This page provides you the tools to find, repeat, and contribute photos to AAP. Your contributions will be provided to climate science databases and will remain part of the public record in perpetuity.
Things you will need:
- Topographic map (15 minute maps) or GPS capable device
- A camera. You don’t need a fancy DSLR to take good photos
- Printed Repeat Photograph Sets (below): North America & South America
- Repeat Photo Data Sheet
- Permits, equipment, and most importantly knowledge necessary for traveling safely and responsibly in the back country. Leave No Trace Principles
Before leaving home:
- Print Regional Photo Set: One photo per page to maintain necessary detail. Photo Sets include historic photographs, photo IDs, estimated times & dates of original photos, location descriptions, and most up to date GPS coordinates.
- Identify Photo Locations & Time: Our Photo Sets provide you the most up-to-date information of historic photographs. Option 1: Use Photo Set coordinates on Google Earth to familiarize yourself with the area. Option 2: Use AAP website Google Maps (below) to identify locations on your topographic maps. Option 3: Download .gpx files (below) to your GPS unit.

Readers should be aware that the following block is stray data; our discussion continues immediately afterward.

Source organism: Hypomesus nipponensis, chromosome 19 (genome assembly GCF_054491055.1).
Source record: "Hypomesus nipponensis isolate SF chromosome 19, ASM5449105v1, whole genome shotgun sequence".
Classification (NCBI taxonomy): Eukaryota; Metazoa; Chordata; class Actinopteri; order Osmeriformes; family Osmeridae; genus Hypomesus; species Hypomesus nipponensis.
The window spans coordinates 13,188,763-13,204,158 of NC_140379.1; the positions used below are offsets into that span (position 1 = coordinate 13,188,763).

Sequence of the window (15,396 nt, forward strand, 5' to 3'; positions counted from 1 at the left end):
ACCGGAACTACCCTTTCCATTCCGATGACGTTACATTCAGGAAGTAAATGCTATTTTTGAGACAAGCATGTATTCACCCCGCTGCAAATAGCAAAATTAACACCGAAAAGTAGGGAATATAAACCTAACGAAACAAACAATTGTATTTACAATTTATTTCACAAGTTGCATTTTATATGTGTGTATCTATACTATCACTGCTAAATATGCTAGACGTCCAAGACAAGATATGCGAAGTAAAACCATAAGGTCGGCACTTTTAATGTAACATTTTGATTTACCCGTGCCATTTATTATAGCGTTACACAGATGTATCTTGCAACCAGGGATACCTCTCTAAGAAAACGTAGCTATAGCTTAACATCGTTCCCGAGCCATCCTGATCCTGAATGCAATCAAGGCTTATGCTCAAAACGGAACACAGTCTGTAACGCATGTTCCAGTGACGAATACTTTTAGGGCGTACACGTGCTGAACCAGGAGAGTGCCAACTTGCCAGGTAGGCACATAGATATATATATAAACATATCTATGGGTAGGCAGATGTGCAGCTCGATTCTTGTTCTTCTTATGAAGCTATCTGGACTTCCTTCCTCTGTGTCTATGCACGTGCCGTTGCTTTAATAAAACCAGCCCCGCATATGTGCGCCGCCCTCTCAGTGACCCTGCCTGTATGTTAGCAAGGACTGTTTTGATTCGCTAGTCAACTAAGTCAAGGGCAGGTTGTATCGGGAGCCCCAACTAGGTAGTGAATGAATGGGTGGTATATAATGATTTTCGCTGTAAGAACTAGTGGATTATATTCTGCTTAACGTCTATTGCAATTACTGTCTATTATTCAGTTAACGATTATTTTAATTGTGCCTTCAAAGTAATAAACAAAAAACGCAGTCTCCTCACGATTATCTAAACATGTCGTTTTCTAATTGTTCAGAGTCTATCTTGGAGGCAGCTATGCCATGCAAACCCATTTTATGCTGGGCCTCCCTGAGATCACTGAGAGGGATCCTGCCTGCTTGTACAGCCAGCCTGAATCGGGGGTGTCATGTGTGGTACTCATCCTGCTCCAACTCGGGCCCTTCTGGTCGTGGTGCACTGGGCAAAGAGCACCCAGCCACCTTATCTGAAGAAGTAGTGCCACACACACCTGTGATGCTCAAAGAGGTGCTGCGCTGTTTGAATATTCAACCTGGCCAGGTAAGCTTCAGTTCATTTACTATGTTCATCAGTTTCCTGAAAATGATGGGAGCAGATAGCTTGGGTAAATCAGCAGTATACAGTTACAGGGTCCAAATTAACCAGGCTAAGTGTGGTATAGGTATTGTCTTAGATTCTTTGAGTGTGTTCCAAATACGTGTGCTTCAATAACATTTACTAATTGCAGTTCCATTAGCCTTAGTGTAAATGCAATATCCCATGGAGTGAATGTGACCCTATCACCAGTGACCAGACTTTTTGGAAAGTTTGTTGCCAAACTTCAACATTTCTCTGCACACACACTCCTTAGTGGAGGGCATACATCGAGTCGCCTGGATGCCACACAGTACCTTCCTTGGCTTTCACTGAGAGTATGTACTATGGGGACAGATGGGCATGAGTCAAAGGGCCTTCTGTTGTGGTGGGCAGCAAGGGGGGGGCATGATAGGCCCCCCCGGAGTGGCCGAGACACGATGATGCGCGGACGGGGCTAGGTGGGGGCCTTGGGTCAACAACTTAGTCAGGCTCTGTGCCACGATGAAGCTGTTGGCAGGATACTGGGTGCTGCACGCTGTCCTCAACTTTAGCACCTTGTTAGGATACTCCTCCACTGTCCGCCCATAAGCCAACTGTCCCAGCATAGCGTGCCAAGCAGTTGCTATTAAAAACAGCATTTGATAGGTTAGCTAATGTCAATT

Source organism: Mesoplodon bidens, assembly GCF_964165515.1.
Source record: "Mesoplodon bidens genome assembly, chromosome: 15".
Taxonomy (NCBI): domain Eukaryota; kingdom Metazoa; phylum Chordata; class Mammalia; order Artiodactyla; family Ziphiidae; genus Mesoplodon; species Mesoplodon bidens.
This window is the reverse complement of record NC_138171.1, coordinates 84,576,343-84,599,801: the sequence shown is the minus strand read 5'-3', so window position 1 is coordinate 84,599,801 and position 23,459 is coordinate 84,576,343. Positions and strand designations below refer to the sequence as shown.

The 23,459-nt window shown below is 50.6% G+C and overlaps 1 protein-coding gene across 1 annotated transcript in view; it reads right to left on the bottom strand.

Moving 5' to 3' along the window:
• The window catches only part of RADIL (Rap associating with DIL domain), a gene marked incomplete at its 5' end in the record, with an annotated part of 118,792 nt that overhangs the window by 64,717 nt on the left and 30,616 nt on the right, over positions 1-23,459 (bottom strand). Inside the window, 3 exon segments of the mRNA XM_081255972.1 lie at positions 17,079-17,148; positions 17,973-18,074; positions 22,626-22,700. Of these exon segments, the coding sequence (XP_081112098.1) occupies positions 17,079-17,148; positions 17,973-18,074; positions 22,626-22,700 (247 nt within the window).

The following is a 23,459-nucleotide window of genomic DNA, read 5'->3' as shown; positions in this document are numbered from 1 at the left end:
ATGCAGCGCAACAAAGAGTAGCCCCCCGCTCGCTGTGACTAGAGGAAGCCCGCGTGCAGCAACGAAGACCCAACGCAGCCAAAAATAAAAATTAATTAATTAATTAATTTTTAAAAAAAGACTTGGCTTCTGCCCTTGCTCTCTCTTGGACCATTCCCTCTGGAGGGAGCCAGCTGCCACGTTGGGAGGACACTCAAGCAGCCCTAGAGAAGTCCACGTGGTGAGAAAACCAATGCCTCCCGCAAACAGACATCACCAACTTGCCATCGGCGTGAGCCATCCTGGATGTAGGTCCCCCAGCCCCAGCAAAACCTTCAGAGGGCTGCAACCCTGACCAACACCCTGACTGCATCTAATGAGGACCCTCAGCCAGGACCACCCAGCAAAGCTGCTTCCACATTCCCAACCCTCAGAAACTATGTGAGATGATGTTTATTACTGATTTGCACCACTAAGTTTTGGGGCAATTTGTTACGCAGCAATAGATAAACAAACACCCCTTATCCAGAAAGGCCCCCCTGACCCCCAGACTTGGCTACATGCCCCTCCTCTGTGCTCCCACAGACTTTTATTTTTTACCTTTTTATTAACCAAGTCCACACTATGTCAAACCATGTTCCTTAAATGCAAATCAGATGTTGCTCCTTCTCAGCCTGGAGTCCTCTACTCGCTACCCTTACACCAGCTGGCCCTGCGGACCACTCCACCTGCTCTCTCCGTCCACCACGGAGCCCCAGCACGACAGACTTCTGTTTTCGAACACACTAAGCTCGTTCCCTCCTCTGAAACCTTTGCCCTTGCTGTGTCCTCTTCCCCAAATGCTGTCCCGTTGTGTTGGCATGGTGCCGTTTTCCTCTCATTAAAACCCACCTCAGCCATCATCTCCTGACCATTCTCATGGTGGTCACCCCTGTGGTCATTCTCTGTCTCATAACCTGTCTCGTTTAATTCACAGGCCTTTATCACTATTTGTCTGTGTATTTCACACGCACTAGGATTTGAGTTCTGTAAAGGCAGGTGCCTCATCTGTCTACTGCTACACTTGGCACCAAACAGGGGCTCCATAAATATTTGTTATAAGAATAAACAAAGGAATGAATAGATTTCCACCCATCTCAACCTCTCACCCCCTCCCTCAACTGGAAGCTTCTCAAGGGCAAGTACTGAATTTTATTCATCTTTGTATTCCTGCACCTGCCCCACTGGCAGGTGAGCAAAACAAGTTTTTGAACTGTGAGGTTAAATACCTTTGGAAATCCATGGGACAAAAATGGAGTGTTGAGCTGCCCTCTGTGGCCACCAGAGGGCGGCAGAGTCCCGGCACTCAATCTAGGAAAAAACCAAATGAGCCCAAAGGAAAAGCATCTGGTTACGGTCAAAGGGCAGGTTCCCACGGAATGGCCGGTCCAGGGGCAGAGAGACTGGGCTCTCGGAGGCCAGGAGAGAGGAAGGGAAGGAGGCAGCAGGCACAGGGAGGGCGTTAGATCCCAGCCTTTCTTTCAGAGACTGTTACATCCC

- Determine a feasible route: Know your ability, the terrain, likely dangers, and the safest way to the photo point(s).
In the field:
- You are responsible for your own decisions and safety in the wilderness. Alpine of the Americas Project assumes no responsibility for your decisions or the hazards you may encounter en route to any photo location.
- Have a Plan & Prepare: Check your equipment, weather, and conditions. We have included an estimated time of day for each photo as it is great to match up the shadows, so please double check the repeat photo locations & times.
- Navigate to the photo location(s) using maps (or a GPS) and using identifiable features in the historic photo. If you are not at a photo point at the right time, don’t worry, we still really appreciate the data.
- Plan 2-3 extra hours to identify the exact location of each photograph. Remember, repeating one or two photos could take all day.
- Identify the exact location: The GPS and maps will get you within yards, but watch this video to learn how to get the camera exactly where the historic photo was taken.
- Take the best photo possible. While exact time and place is ideal, contributing photographs that are close in time, date, and location are still useful. Moreover, this data will improve the next repeat photographers photo.
- Make observations on Repeat Photo Data Sheet: What time and location do you estimate of the historic photograph? What flora species can you positively identify? Record the identifying traits. How deep is the snow pack? How large are the crevasses and bergschrunds? Is there evidence of fire?
On returning home:
- Send your photo as an attachment to firstname.lastname@example.org.
- Attach complete Repeat Photo Data Sheet.
- Post your photos on our Facebook Page!
Repeat Photograph Sets:Washington: Mount Baker Repeat Photo Set Mount Olympus Repeat Photo Set NE Mount Rainier Photo Set- Emmons, Winthrop, and Carbon Glaciers California: Palisade Photo Set High Route Photo Set Chile & Argentina Fitz & Perito Photo Set San Lorenzo Repeat Photo Set Photo Locations